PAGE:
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For what it is worth, I have never been to the Goodwood Revival, (or even to the Revivial as it says at the top of the page) but I understand the original reasoning for asking people to come in 'period dress' to add to the atmosphere. The exact rules were never really clear to me, but I understood that to mean anything suitable from post-war forties until racing ceased in the sixties.

Not sure about some military unifoms, but the RAF especially has a rightful place at Goodwood; so it is late forties, through to the fifties, Marilyn, Elvis lookalikes etc, and probably a few tacky pink Cadillacs to go with it, then the groovy sixties, flares, mini-skirts etc for those in E-Types or Hillman Imps. As a fashion show it was always going to be an odd mix anyway, my granddad's demob suit would have looked distinctly odd in the swinging sixties.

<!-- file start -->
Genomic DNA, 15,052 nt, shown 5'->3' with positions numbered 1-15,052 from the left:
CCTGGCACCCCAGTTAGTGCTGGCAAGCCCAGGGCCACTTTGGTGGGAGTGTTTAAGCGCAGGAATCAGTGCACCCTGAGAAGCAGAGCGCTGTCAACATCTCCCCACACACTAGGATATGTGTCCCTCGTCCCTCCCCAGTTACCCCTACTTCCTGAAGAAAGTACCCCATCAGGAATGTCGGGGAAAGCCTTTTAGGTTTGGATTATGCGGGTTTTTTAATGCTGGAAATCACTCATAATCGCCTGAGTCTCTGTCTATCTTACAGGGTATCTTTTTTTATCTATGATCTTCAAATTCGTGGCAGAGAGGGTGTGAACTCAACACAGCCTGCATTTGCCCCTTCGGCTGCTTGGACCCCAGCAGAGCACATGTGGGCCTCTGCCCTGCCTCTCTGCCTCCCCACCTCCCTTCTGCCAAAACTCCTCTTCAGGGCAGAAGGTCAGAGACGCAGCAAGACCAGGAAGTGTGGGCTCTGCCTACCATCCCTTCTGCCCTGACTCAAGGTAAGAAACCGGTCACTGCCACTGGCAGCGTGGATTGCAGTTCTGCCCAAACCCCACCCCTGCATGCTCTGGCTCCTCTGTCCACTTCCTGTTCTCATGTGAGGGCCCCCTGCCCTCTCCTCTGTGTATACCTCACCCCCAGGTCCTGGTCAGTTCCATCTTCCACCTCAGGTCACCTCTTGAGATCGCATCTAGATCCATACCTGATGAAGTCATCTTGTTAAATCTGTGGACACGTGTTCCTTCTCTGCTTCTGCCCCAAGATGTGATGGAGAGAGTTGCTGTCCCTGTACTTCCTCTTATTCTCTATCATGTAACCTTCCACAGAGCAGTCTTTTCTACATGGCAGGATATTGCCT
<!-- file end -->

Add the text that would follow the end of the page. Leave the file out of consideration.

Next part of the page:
The requirement for no mobile phones is admirable, but then if we apply other social rules appropriate to the time, shouldn't everyone be smoking, and doing so everywhere, not just restricted to a corner of a far off field? With maybe some of the right chaps smoking pipes too? Of course some of the sixties folks might take that a bit further, but then those nice Mr Plod policeman would sniff them out pretty quick.

I can certainly agree a suitable period look for the mechanics and team personnel in the pits appropriate to the vintage of the car makes for a good show, and Leica even now make a digital camera that is modelled on their classics of the era, so the press too have no excuse not to get the right look.